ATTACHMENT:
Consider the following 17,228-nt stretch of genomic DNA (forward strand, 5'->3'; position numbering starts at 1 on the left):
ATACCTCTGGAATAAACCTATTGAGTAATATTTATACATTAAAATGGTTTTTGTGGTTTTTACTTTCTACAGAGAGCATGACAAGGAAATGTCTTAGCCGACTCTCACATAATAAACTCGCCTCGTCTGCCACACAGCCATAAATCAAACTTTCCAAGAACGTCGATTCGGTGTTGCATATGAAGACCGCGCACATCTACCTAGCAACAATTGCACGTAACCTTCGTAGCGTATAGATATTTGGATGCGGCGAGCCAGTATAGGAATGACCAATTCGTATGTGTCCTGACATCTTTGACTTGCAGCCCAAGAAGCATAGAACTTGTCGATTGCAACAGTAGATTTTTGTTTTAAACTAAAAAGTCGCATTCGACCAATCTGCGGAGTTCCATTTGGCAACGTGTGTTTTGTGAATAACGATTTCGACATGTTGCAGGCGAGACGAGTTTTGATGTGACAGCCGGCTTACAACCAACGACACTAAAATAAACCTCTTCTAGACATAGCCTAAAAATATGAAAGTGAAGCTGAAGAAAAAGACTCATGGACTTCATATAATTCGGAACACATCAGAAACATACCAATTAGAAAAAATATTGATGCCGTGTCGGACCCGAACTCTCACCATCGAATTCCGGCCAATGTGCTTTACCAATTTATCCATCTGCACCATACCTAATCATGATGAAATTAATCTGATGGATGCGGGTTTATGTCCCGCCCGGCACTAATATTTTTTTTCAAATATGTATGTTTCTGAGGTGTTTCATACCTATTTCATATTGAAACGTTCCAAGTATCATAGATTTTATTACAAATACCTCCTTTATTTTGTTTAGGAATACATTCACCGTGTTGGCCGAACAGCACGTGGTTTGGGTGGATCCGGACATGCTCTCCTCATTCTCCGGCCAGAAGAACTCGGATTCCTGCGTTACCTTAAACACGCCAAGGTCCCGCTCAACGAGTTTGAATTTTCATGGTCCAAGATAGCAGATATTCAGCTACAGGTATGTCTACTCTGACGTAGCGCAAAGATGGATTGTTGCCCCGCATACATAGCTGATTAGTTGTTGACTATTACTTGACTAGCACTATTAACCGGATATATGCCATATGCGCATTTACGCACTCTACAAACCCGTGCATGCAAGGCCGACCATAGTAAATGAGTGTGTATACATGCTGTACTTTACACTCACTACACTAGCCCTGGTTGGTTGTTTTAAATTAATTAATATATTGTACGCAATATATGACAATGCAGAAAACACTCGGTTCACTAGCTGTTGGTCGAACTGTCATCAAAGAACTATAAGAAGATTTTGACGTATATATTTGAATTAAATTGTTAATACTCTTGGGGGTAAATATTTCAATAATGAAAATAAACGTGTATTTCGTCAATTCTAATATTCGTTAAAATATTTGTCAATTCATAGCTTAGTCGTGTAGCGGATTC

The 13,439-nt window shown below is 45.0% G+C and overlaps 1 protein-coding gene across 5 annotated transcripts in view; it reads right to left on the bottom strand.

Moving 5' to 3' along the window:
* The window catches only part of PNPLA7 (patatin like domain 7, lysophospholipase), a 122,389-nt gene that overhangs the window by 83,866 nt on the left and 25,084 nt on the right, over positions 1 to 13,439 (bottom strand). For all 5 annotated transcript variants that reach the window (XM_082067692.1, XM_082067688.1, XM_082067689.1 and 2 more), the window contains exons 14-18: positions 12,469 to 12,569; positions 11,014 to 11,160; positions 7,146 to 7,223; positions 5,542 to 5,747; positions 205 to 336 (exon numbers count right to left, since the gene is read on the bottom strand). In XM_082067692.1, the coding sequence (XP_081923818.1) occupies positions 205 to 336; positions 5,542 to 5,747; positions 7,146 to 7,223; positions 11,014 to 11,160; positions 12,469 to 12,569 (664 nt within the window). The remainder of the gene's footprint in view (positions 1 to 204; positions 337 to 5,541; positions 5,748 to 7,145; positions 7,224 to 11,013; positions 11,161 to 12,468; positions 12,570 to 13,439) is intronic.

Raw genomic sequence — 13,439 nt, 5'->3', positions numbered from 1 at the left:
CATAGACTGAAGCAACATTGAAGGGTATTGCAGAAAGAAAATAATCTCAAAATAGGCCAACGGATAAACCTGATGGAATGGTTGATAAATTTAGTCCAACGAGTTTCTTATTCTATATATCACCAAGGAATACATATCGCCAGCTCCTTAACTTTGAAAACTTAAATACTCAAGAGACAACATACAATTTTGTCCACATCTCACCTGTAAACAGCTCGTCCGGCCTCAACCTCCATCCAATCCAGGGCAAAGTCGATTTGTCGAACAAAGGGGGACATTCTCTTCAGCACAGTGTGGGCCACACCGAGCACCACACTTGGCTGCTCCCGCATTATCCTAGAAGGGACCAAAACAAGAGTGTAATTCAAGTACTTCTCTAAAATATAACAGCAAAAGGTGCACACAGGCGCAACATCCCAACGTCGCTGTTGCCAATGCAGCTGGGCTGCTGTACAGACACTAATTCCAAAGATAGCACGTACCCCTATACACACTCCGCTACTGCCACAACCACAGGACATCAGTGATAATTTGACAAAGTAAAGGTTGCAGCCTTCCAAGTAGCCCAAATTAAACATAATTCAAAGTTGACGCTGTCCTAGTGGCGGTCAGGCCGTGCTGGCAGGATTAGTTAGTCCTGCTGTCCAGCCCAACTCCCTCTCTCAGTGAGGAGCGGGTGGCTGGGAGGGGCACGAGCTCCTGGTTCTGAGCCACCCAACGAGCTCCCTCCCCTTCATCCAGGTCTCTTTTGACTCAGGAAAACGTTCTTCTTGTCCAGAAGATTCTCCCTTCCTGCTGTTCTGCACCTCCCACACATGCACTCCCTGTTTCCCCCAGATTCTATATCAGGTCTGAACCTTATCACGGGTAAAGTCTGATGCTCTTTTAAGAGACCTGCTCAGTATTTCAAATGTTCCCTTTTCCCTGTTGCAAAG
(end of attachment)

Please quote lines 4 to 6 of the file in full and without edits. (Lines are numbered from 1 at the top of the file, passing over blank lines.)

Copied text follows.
Moving 5' to 3' along the window:
* The window catches only part of PNPLA7 (patatin like domain 7, lysophospholipase), a 122,389-nt gene that overhangs the window by 83,866 nt on the left and 25,084 nt on the right, over positions 1 to 13,439 (bottom strand). For all 5 annotated transcript variants that reach the window (XM_082067692.1, XM_082067688.1, XM_082067689.1 and 2 more), the window contains exons 14-18: positions 12,469 to 12,569; positions 11,014 to 11,160; positions 7,146 to 7,223; positions 5,542 to 5,747; positions 205 to 336 (exon numbers count right to left, since the gene is read on the bottom strand). In XM_082067692.1, the coding sequence (XP_081923818.1) occupies positions 205 to 336; positions 5,542 to 5,747; positions 7,146 to 7,223; positions 11,014 to 11,160; positions 12,469 to 12,569 (664 nt within the window). The remainder of the gene's footprint in view (positions 1 to 204; positions 337 to 5,541; positions 5,748 to 7,145; positions 7,224 to 11,013; positions 11,161 to 12,468; positions 12,570 to 13,439) is intronic.

Raw genomic sequence — 13,439 nt, 5'->3', positions numbered from 1 at the left: